Cheapest Plan in Washington With an HSA

A health savings account, or HSA, is available with several Washington health insurance policies. HSAs are tax-free savings accounts that you may use to pay your insurance deductibles, copays and other medical expenses. Only if you purchase a high-deductible insurance plan will you be able to open an HSA.

If you are in excellent health and have low medical costs, you may benefit from an HSA. In a medical emergency, you can utilize your HSA to cover your deductible and copay. These plans are less costly and offer pre-tax medical payments. If you don't need the money for medical expenditures right now, it will accumulate as savings for future medical costs.

According to MoneyGeek’s research, the following health care plan in Washington is the cheapest with an HSA:

  • Cheapest HSA Bronze Plan: LifeWise Essential Bronze HSA provided by LifeWise WA costs an average of $319 per month for a 40-year-old

As previously stated, HSA plans usually have higher deductibles. If you experience an unanticipated medical emergency that necessitates significant hospital expenses, you must be prepared to invest a large amount of your savings as a deductible.

What to Know About Health Insurance in Washington

MoneyGeek's analysis used sample data from Washington's private insurance marketplace to calculate the cheapest health insurance premiums. The prices in our study may not be the most affordable available to you, depending on your circumstances. Residents from low-income households or seniors may be eligible for Medicaid or Medicare, which are typically much cheaper than marketplace plans.

Private Health Insurance on the Washington Marketplace

The state's insurance exchange divides health care plans in Washington into three metal tiers: Bronze, Silver and Gold. Bronze plans have the cheapest premiums but the highest out-of-pocket maximums. On the other hand, Gold plans have higher monthly premiums, but the overall cost to you will be cheaper if you utilize many healthcare services. In addition, Gold plans offer very low deductibles and out-of-pocket maximums. In any case, all plans provide the same critical health coverage.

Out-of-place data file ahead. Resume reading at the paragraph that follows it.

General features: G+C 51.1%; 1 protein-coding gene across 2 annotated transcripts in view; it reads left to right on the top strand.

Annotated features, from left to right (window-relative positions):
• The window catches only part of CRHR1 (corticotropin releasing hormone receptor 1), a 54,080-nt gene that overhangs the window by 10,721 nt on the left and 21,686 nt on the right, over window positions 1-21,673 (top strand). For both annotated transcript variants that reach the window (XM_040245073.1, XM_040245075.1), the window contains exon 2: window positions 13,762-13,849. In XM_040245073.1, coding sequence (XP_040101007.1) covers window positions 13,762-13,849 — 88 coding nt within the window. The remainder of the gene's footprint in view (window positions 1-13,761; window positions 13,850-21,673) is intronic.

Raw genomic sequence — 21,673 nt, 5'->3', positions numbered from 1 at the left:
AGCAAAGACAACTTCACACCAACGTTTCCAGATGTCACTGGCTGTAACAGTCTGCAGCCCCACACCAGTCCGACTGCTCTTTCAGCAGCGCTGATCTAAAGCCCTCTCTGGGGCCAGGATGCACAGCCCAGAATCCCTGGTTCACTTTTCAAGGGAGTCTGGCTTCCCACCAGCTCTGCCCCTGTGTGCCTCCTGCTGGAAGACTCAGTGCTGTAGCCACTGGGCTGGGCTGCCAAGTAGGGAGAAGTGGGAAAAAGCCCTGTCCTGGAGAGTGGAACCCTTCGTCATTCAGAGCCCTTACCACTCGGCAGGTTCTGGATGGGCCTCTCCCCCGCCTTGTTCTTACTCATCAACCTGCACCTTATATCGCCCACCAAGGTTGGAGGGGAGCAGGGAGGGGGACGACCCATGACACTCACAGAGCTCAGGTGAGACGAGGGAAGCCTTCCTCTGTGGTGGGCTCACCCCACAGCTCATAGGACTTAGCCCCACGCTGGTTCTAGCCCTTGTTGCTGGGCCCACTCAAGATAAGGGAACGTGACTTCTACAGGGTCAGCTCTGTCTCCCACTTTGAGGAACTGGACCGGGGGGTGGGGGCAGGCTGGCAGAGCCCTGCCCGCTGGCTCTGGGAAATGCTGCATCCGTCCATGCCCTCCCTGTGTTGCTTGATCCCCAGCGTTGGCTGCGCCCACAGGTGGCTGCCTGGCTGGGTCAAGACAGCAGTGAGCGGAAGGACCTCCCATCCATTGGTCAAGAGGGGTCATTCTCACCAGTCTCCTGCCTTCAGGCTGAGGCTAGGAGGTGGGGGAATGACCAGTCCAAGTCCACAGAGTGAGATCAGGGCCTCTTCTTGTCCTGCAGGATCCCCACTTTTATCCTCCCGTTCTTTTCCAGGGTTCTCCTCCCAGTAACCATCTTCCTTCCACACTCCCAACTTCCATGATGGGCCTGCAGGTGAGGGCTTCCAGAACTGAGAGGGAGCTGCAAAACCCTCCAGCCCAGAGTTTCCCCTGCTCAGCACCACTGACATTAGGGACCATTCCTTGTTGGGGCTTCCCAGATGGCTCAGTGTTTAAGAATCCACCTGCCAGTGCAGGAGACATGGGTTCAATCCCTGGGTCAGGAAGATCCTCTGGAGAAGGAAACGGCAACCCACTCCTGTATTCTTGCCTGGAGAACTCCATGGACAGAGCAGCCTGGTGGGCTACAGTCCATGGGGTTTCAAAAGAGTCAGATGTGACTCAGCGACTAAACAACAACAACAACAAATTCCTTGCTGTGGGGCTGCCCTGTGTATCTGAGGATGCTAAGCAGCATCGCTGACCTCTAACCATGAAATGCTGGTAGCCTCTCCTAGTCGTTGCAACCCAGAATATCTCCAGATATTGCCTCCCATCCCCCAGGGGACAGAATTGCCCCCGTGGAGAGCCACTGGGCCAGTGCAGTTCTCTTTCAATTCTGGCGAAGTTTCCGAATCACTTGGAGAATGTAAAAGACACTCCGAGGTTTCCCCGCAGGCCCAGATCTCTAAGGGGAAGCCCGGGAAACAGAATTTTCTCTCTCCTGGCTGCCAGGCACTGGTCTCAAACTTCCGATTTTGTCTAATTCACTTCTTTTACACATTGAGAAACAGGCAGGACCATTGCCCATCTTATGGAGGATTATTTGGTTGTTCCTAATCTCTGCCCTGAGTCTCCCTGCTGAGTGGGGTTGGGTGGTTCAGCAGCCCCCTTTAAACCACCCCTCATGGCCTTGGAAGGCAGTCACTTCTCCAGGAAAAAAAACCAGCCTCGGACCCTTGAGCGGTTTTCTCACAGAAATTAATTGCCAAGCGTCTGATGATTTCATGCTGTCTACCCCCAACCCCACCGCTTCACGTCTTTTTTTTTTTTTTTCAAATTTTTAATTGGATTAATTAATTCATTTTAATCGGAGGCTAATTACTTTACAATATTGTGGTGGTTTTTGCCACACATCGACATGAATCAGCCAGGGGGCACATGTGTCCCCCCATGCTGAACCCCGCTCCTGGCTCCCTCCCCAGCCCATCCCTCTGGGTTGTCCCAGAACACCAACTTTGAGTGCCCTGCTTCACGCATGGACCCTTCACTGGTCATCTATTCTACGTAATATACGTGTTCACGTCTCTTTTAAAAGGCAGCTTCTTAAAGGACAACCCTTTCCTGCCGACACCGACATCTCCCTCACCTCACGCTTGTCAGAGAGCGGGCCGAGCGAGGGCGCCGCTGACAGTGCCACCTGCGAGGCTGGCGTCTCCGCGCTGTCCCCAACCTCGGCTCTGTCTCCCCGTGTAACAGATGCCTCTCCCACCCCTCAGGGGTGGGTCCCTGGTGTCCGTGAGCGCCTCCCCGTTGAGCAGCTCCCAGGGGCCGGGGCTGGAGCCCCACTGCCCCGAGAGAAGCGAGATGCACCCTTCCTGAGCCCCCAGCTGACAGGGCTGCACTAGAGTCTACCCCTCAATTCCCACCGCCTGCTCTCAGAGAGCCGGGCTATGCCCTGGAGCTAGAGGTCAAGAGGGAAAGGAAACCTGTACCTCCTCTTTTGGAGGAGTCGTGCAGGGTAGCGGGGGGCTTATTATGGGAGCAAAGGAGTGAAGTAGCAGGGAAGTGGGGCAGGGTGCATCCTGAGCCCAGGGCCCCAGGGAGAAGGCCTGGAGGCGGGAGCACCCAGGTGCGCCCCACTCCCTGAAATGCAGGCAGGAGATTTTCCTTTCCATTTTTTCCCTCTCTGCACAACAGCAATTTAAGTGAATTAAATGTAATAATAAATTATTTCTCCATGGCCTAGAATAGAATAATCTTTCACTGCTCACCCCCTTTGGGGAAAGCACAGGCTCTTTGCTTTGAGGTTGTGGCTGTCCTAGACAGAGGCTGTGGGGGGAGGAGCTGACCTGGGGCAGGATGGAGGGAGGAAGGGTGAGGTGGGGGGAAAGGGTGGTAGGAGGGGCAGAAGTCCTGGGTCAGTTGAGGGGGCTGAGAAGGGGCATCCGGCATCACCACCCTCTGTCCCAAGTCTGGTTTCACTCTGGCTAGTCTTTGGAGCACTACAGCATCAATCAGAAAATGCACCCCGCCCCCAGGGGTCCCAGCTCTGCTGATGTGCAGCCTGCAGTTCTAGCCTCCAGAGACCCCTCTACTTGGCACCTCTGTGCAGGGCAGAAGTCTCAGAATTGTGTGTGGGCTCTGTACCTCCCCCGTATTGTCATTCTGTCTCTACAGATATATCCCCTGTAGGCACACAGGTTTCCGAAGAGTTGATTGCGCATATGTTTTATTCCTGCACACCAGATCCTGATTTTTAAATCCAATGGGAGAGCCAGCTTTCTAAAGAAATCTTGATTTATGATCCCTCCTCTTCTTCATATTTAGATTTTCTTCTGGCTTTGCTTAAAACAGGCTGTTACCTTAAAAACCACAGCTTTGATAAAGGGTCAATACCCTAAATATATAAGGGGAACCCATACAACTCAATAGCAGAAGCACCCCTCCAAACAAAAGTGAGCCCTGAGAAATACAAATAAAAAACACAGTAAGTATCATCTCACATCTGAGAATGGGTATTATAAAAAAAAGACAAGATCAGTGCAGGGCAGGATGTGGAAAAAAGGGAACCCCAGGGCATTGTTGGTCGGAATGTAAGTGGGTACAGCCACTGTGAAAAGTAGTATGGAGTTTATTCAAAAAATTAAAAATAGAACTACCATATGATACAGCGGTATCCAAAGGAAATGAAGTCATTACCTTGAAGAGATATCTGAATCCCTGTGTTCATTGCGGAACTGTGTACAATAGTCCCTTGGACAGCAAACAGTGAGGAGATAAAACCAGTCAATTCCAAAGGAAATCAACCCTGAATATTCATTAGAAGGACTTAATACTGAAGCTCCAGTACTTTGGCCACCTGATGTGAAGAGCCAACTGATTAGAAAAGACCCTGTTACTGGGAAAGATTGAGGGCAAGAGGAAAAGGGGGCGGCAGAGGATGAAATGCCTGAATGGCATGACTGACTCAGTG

All of the levels mentioned below meet state and federal requirements for health insurance in Washington. They do, however, differ in several respects.

  • Bronze: Bronze insurance policies are significantly less expensive than higher-tiered insurance plans. Despite their low monthly rates, their deductibles and out-of-pocket maximums are high. Some Bronze plans have deductibles in the thousands of dollars. These plans are ideal for healthy individuals who seldom have medical costs and are simply looking for low-cost health insurance coverage to protect them in the case of a medical emergency.
  • Silver: Choose a Silver plan if you want your insurance to cover more of your regular medical expenses. They are less expensive than Gold-tier insurance plans and have lower deductibles and out-of-pocket maximums than Bronze plans. They are perfect for those who are eligible for cost-sharing reductions. When compared to Bronze-tier policies, these plans can help you save hundreds or even thousands of dollars each year if you need a lot of medical care.
  • Gold: Gold policies feature higher monthly premiums but lower out-of-pocket maximums and deductibles than Bronze and Silver policies. These plans will benefit those who need frequent medical care and are ready to pay higher premiums to cover the majority of their medical costs. If you require regular medical treatments, the overall cost of a Gold plan will be significantly lower than that of a lower-tier plan, and you may save thousands of dollars.